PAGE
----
Operating from a nearly 11,000 s.f. warehouse in Richmond with a full millwork shop that includes CNC milling equipment and a metal fabrication shop, the group’s dexterity with metal, wood, glass, synthetics, stone and concrete has facilitated the design of such entities as a servery ceiling in the form of an overturned boat at Annapolis’ Naval Academy, a 300-ft curved stainless steel guardrail for Richmond’s Lewis Ginter Botanical Garden and a staircase for Richmond’s Reynolds Crossings building. “Every time we present this (Reynolds Crossing) project, people want to know what it looked like before,” Pearson and Teass recalled. The staircase, cantilevered off a beam inside the wall, required that Tektonics fabricate the steel cantilevered treads that are about 50 inches out. A glass guardrail sits in a bracket at the end of the cantilever. Teass explained that glass as a material “can be intimidating, but it’s actually remarkably strong, though very sensitive to movement and deflection” resulting in cracking. With this in mind, the firm ended up developing the connection detail and having the glass prefabricated with the use of templates, then installed.
In possibly one of their most rigorous design challenges, under the auspices of Rand Construction, the group has recently begun work on the redesign of a solarium – to be sited in the interior of P.J. Clark’s, the NY-based restaurant coming to Washington. The 19’ x 29’ornate metal solarium with Victorian overtures, curved roof and flat glass skylight, acquired at auction, reflects the restaurant’s vocabulary but must be modified to fit within its space. Originally designed to be outside, the solarium will arrive at Tektonics’ Richmond facility where the group, among everything else, will scale it down and fabricate the roof – its most complex component. Working under its own roof, something the group promotes whenever possible, precludes time spent in the field where laborers and materials may be subject to such variables as changing working conditions, weather and more.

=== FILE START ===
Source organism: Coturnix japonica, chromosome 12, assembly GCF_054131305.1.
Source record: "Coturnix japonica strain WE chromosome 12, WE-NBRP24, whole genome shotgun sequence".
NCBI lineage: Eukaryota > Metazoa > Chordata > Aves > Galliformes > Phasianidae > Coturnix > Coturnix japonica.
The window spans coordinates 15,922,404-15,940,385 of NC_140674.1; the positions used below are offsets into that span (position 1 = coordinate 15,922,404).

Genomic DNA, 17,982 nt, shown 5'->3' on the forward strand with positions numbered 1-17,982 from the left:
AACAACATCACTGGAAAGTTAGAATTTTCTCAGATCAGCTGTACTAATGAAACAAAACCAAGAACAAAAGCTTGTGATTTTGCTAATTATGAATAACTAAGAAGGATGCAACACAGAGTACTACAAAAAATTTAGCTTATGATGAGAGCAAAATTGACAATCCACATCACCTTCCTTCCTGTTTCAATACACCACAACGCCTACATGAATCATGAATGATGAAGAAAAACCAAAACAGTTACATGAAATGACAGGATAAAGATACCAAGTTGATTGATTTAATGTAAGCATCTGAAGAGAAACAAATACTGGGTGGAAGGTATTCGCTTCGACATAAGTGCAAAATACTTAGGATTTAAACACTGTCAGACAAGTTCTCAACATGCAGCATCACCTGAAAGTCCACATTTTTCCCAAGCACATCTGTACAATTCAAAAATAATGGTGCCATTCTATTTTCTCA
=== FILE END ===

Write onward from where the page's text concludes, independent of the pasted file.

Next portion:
A View to the Future
For Teass and Pearson, who each graduated from the University of Virginia and received masters degrees from Princeton’s School of Architecture, working in the hands-on realm of fabrication plus design was a natural expression of their respective philosophies. Teass, who spent high school and college summers employed as a millworker, believes the chasm between drawing/designing and building is a result of the intellectualization of architecture in the past 120 years, when it began to exist as a profession. People like Vitruvius and his successors were master builders, he explains, decrying the 20th and 21st century’s “disconnect” with the people who actually do the work. He does acknowledge a more recent shift, however, to a hands-on approach with the evolution of programs such as Auburn University’s Rural Studio, brainchild of architects Samuel Mockbee and D.K. Ruth, where students build homes for rural west Alabama communities. “I don’t see why they (schools) don’t all mandate it,” Pearson said.
With immediate plans to expand into a 30,000 s.f. office and fabrication space in Richmond’s Old Manchester district, and a move this month into brand new offices in D.C., Tektonics Design Group’s future appears as ambitious as its thinking.
“We are really focused on how things are put together,” Teass maintained. “It’s about the process.”